Blood contaminated medical waste disposal – How can you safely dispose of body fluids?


Blood medical waste disposal also falls under the responsibility of clinics and hospitals. So how do you dispose of medical waste with blood? In Celitron’s next article, we will discuss all the basics you should keep in mind whenever handling items contaminated by body fluids at your facility!

What is blood contaminated waste? What do medical facilities need to look out for?

Blood contaminated waste can be any material that has come into contact with blood. This includes medical equipment and items like Personal Protective Equipment (PPE),gauze, bandages, swabs, bloody gloves, as well as blood in tubes and suction canisters. Blood by-products, dialysis waste, spinal fluids, bodily secretions, and saliva can all result in the spread of infection to other patients and medical staff, and therefore need to be handled with extra care.

This means any material that has the potential to release blood when compacted in a waste container also requires special treatment.

In the worst-case scenarios, hospital and clinic staff who are exposed to bloodborne pathogens can be at risk of contracting even life-threatening diseases. Unfortunately, this can be the case even if the spillage of body fluids is smaller than a plate, as pathogens can still be present regardless, and pose a healthcare risk. Examples include Hepatitis B and C, MRSA, and HIV.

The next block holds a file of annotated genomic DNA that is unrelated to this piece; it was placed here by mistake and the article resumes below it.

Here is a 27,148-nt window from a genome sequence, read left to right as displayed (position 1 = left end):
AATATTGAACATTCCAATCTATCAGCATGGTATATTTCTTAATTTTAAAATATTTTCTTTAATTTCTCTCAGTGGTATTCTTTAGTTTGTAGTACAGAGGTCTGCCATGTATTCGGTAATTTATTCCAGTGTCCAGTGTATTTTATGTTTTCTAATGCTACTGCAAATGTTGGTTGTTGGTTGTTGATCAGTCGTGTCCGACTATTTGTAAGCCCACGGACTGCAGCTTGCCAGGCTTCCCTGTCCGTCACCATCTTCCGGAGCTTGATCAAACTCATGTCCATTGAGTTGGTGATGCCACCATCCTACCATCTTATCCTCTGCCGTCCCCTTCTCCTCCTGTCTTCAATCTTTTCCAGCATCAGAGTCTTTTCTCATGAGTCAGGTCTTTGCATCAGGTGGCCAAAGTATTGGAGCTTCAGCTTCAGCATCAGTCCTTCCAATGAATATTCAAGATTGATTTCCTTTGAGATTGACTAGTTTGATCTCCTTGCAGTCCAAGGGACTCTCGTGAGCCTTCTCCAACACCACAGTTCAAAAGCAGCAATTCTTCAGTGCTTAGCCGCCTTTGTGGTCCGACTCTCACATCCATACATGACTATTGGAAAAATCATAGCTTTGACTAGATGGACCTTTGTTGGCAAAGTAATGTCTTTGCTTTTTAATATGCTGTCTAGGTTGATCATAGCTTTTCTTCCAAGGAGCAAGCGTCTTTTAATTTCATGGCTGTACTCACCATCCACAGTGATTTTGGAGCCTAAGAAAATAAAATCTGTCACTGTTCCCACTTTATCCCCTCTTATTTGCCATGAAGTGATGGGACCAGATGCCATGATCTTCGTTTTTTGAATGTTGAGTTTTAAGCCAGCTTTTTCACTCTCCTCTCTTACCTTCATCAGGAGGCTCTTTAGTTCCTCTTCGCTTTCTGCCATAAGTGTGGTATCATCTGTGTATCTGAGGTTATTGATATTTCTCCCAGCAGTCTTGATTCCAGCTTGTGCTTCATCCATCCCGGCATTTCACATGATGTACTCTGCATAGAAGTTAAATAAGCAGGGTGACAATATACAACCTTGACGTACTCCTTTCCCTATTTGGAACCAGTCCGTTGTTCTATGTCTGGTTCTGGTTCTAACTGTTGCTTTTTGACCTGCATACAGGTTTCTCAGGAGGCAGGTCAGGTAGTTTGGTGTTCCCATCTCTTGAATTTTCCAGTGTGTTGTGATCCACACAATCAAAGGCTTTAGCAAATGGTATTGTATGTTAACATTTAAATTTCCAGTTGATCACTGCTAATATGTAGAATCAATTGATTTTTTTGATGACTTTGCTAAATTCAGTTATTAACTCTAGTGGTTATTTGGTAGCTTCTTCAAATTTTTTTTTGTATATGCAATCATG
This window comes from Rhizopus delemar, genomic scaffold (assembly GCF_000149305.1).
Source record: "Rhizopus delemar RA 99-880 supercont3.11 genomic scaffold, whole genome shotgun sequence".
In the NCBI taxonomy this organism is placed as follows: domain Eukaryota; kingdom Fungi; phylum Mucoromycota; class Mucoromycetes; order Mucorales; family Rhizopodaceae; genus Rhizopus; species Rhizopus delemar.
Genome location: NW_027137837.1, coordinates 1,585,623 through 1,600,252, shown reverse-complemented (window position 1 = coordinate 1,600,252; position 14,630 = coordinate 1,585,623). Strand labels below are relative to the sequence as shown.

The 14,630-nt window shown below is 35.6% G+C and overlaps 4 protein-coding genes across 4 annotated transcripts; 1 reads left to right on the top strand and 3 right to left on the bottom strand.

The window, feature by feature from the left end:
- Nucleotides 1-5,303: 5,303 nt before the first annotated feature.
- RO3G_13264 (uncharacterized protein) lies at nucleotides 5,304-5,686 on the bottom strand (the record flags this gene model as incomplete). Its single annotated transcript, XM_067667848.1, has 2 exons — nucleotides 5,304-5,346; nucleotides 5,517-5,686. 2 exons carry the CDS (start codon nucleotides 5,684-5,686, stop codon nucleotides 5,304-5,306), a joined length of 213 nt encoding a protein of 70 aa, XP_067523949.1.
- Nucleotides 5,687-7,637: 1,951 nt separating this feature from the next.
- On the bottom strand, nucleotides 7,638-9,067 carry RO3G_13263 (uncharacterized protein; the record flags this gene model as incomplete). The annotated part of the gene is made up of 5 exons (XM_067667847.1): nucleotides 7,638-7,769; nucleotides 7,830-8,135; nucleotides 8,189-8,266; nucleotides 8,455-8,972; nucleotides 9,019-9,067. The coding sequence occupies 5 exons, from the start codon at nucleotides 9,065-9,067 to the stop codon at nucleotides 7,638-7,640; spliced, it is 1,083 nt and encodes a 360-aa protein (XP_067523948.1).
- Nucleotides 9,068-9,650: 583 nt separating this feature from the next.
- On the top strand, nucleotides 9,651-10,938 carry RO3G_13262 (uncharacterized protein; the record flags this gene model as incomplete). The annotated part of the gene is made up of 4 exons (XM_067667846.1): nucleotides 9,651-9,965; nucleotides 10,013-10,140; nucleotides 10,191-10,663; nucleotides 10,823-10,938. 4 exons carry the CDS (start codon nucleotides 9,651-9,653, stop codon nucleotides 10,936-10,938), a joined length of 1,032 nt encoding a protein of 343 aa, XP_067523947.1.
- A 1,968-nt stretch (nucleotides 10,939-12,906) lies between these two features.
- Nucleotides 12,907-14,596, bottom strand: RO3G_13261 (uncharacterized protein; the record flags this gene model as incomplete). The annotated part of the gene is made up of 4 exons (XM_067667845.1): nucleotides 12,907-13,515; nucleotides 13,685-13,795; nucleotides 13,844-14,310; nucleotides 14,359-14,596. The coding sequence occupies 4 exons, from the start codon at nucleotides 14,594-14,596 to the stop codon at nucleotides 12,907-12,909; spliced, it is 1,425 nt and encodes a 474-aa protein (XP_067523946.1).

This is why blood contaminated waste is considered to be a biohazard. Infectious medical waste presents serious safety and compliance challenges for all hospitals and clinics, but with the right procedures and some quality on-site equipment, you can greatly reduce the risk of transmittable diseases.

Blood medical waste disposal – Basic safety procedures

Wearing Personal Protective Equipment (PPE)

During the clean-up and collection of blood contaminated waste and bodily fluids, the main risk for medical staff is contracting diseases via hand-to-eye, nose, or mouth contact, or even via cracked skin. Even without the presence of medical waste with blood, the products used during the clean-up procedure might also have some harmful properties and could irritate the skin or damage the eyes of staff.

This is why it is highly recommended for anyone to wear PPE (Personal Protective Equipment) whenever handling the disposal of medical waste contaminated with blood. The golden rule is the following: any part of the body or clothing that could come into contact with medical waste contaminated by blood or bodily fluids needs to be covered up.

This equipment set includes:

  • Abrasion-resistant and waterproof gloves (in case of sharps disposal, needle-resistant gloves should be used)
  • Disposable waterproof overshoes
  • Disposable plastic apron
  • Disposable coveralls with a hood
  • Protection for the eyes

Cleaning up medical waste with blood

In addition to PPE, hospitals and clinics also need to have the following equipment to handle blood contaminated medical waste disposal safely:

  • A disinfectant cleaning product
  • A cloth, a mop, or a sponge for wiping surfaces with disinfectant
  • A dustpan and brush, or scraper
  • Absorbent powder
  • Warning cones or boards
  • Waste bags or medical waste containers marked with the biohazard sign (they are usually red or yellow)

After restricting access to contaminated areas and putting on PPE, staff first need to sprinkle absorbent powder over the spilled fluids. After the powder turns into a gel, it can be scraped up and put into biohazard waste bags. Afterwards, you will need to disinfect and sterilize the affected surfaces.